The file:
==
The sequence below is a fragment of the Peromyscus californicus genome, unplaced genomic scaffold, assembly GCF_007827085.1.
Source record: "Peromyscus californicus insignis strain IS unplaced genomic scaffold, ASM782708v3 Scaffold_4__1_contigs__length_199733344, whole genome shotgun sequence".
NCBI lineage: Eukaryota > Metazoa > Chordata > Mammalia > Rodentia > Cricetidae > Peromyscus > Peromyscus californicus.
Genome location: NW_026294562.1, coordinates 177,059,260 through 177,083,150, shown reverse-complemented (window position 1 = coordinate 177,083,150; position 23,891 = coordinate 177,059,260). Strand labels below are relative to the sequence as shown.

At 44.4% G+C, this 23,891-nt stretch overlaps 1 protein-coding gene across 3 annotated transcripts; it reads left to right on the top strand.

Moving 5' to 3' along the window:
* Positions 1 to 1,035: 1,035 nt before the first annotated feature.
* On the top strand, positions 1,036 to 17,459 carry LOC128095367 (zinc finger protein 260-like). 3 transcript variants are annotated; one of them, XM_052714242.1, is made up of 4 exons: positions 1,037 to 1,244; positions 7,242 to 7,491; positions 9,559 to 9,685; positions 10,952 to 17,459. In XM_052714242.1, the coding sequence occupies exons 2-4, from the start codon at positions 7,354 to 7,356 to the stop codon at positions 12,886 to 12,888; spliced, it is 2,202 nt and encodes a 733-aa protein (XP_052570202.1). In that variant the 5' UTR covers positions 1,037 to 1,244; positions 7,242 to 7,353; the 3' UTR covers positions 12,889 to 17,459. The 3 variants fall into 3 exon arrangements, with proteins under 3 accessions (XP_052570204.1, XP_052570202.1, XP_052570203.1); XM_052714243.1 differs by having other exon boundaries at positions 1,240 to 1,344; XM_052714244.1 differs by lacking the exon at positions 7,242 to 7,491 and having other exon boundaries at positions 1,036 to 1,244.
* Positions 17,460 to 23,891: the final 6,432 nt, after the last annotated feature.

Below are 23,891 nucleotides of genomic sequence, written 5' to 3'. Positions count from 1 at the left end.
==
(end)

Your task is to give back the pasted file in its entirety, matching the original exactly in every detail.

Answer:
The sequence below is a fragment of the Peromyscus californicus genome, unplaced genomic scaffold, assembly GCF_007827085.1.
Source record: "Peromyscus californicus insignis strain IS unplaced genomic scaffold, ASM782708v3 Scaffold_4__1_contigs__length_199733344, whole genome shotgun sequence".
NCBI lineage: Eukaryota > Metazoa > Chordata > Mammalia > Rodentia > Cricetidae > Peromyscus > Peromyscus californicus.
Genome location: NW_026294562.1, coordinates 177,059,260 through 177,083,150, shown reverse-complemented (window position 1 = coordinate 177,083,150; position 23,891 = coordinate 177,059,260). Strand labels below are relative to the sequence as shown.

At 44.4% G+C, this 23,891-nt stretch overlaps 1 protein-coding gene across 3 annotated transcripts; it reads left to right on the top strand.

Moving 5' to 3' along the window:
* Positions 1 to 1,035: 1,035 nt before the first annotated feature.
* On the top strand, positions 1,036 to 17,459 carry LOC128095367 (zinc finger protein 260-like). 3 transcript variants are annotated; one of them, XM_052714242.1, is made up of 4 exons: positions 1,037 to 1,244; positions 7,242 to 7,491; positions 9,559 to 9,685; positions 10,952 to 17,459. In XM_052714242.1, the coding sequence occupies exons 2-4, from the start codon at positions 7,354 to 7,356 to the stop codon at positions 12,886 to 12,888; spliced, it is 2,202 nt and encodes a 733-aa protein (XP_052570202.1). In that variant the 5' UTR covers positions 1,037 to 1,244; positions 7,242 to 7,353; the 3' UTR covers positions 12,889 to 17,459. The 3 variants fall into 3 exon arrangements, with proteins under 3 accessions (XP_052570204.1, XP_052570202.1, XP_052570203.1); XM_052714243.1 differs by having other exon boundaries at positions 1,240 to 1,344; XM_052714244.1 differs by lacking the exon at positions 7,242 to 7,491 and having other exon boundaries at positions 1,036 to 1,244.
* Positions 17,460 to 23,891: the final 6,432 nt, after the last annotated feature.

Below are 23,891 nucleotides of genomic sequence, written 5' to 3'. Positions count from 1 at the left end.